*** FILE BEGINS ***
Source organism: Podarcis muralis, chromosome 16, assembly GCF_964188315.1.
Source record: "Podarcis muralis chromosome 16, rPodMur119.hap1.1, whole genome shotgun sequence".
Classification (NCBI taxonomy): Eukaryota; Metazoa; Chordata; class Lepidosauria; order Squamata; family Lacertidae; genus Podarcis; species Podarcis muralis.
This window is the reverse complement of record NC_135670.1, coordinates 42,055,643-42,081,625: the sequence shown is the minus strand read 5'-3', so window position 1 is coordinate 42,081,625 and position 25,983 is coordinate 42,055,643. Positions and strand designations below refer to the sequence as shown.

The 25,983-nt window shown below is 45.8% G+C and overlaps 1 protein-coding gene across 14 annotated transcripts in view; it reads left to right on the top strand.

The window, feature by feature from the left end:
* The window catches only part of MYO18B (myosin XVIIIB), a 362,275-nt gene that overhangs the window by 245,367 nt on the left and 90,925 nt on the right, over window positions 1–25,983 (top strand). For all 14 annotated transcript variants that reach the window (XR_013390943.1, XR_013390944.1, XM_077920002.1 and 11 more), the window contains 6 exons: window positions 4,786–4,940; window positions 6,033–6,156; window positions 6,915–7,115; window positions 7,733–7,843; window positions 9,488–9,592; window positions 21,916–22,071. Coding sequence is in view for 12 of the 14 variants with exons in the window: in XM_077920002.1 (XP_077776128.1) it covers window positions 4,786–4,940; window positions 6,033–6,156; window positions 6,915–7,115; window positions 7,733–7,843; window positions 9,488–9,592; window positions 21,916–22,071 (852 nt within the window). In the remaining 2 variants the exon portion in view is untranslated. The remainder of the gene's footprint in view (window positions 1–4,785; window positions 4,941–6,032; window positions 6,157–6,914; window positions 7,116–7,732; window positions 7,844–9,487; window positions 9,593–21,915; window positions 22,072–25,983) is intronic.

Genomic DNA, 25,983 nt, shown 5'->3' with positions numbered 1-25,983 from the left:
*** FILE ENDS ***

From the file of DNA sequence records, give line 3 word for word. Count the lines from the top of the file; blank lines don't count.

Classification (NCBI taxonomy): Eukaryota; Metazoa; Chordata; class Lepidosauria; order Squamata; family Lacertidae; genus Podarcis; species Podarcis muralis.